In part 1 of the history of Stonington Borough, I followed how sealing was the beginning of the China trade and how the money generated by the sale of seal skins in China was reinvested in tea, silk and Chinaware. This was sold in the U.S. at a huge profit. By 1850, seal populations had been decimated by excessive hunting and the Stonington fleet turned to whaling but things were about to change forever.
Brought to you by
Blue Butterfly Florist
On December 20, 1860, South Carolina seceded from the Union and the American Civil War began. Yankee ships venturing to sea ran the risk of being attacked by Confederate gunboats that patrolled the coast. In fact, by the end of the Civil War half of the ships in the whaling fleet had been sunk and the whaling industry was in decline.
Another major factor in the decline of whaling was the discovery of oil in Pennsylvania. In 1859, more than 500 wells were drilled and a boomtown called Pithole sprang up. At its height, Pithole had 54 hotels, three churches, a theatre, and a red-light district as infamous as Dodge City’s. Today Pithole is a ghost town with only a few foundations showing above the grass and is the site of the Drake Well Museum.
Baleen from the mouths of whales used in the fashion industry for dress and corset stays kept the whaling industry going for another 40 years but as fashions changed and manmade materials became available whaling slowly became less profitable. In 1926, the ship Charles W. Morgan returned from its last voyage and the era of whaling was over.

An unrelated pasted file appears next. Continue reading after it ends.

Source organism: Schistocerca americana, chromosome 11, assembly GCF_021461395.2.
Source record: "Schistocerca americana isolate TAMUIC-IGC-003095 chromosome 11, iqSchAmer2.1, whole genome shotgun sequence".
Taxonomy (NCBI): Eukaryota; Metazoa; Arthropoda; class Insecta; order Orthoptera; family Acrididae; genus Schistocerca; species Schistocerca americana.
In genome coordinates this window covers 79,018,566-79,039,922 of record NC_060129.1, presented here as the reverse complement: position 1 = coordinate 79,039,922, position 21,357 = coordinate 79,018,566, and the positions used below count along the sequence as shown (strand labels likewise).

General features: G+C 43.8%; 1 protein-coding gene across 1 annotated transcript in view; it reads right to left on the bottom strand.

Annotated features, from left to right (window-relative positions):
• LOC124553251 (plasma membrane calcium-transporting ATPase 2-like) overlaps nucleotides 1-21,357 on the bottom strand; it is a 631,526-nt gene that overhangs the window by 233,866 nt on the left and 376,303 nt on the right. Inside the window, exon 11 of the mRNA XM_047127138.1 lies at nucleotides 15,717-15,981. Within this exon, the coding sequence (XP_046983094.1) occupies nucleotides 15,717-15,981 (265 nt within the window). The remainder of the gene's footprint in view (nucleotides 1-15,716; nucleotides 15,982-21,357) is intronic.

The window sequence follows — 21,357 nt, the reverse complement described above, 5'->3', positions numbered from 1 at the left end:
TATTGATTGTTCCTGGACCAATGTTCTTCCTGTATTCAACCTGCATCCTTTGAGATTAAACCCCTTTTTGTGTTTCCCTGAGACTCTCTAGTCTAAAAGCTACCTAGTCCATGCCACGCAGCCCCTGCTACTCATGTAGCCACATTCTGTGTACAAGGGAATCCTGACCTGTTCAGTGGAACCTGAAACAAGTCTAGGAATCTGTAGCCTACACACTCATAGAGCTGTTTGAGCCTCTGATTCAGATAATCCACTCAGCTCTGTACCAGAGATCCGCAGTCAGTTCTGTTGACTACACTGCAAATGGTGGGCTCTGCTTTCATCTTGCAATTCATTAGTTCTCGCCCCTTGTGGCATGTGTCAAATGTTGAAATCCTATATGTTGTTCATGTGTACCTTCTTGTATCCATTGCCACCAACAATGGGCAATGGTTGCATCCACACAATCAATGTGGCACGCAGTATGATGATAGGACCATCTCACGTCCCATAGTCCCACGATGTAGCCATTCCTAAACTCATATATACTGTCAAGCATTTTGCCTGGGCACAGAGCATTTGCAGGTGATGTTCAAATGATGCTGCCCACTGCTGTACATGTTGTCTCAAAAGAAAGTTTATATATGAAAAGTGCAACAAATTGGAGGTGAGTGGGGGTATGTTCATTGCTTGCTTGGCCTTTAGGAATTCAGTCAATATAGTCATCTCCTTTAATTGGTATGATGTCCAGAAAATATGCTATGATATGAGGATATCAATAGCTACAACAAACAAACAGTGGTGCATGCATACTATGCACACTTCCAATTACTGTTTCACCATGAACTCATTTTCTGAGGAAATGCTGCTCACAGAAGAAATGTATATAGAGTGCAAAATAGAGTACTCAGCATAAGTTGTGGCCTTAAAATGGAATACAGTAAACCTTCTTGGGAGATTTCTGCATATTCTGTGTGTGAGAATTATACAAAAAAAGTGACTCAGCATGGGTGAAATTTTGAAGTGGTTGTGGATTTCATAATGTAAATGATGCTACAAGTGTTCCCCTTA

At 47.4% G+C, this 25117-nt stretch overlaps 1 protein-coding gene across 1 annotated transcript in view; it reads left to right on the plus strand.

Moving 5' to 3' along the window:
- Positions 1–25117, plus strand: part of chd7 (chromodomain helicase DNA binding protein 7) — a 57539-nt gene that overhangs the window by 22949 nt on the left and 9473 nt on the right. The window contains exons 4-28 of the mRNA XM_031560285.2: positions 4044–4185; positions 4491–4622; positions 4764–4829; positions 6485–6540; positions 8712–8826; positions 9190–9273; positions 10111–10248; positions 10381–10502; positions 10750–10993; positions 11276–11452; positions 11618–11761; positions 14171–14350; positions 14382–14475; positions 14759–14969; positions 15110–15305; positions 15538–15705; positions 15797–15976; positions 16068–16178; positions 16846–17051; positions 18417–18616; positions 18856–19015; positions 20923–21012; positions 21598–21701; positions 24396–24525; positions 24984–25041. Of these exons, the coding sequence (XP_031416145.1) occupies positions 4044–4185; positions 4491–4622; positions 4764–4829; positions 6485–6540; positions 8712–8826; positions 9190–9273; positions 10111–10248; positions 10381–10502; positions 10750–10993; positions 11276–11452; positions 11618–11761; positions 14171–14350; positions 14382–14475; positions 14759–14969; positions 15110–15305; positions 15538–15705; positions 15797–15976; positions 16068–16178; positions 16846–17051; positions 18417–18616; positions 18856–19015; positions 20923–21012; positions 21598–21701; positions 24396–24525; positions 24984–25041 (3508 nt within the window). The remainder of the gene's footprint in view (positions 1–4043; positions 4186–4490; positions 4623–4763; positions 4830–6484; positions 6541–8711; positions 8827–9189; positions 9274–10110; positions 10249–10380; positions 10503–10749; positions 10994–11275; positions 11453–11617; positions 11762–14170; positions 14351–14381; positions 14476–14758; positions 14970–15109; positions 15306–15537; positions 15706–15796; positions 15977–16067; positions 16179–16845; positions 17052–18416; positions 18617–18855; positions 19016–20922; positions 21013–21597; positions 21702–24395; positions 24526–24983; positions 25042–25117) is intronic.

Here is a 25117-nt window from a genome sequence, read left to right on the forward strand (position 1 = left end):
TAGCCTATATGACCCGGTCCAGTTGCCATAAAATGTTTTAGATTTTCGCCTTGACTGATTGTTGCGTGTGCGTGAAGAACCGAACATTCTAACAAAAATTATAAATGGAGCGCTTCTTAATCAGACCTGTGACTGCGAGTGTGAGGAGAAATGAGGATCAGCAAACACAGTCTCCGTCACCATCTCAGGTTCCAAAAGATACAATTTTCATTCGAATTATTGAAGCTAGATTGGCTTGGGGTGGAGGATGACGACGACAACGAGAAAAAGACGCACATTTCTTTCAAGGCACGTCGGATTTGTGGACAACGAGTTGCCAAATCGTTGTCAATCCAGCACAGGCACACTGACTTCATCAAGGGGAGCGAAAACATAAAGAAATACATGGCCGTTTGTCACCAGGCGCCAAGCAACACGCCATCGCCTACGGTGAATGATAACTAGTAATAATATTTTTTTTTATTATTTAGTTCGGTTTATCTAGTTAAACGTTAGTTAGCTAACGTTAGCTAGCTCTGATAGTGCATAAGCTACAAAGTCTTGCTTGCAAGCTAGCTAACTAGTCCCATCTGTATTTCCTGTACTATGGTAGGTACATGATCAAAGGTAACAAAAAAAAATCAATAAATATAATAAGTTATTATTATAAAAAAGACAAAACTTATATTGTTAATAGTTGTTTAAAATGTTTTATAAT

In 1837, Stonington developed into a major transportation hub. At that time there were no railroad bridges across the Connecticut rivers. Travelers wishing to go to and from New York and Boston had to board steamships in New York which then stopped in Stonington. They would then transfer to trains for the rest of the trip to Boston. A large complex consisting of a rail road round house, hotel, and steamship terminal existed. This shoreline service ended in 1900 after the construction of the last bridge over the Connecticut River.
The Industrial Revolution also affected Stonington Borough. Starting in 1850, a number of manufacturing companies started to build factories. During the Civil War, Joslyn rifles were made and in 1892 the American Velvet Mill opened. At its height, the mill employed more than 450 workers, many descending from the Azorean whalers. Today, you can visit the Velvet Mill – it’s been repurposed into artist studios and retail shops.
The next chapter in Stonington Borough’s history now began with the fleet turning to fishing. At the turn of the century, fishermen in small sloops brought in their catch where it was loaded in barrels and shipped by steamer to the Fulton Fish Market in New York. Today the Stonington fishing fleet consists of 29 vessels. The largest are the steel draggers which range from 73 feet up to 95 feet. However, the fishing fleet may end up going the way of the sealing and whaling fleets before them as increasing government regulations and quotas placed on the catch threaten to end this way of life.
In the 1990’s Stonington Borough started to become more gentrified. Real estate prices started to rise and today the median home price of 343,100 is the highest of all the towns in eastern Connecticut. If you like history Stonington Borough is a great place to take a stroll past the many historic buildings built by the sea captains of old.
You can watch the fishing boats unload at the town dock, join the locals for breakfast at Noah’s or have lunch at the Dog Watch Café and visit the Old Lighthouse Museum. Make sure to drive down to the end of Water Street to the point with its 360-degree view of the sea. You can truly still see and feel the history here in Stonington Borough like few other places in the country.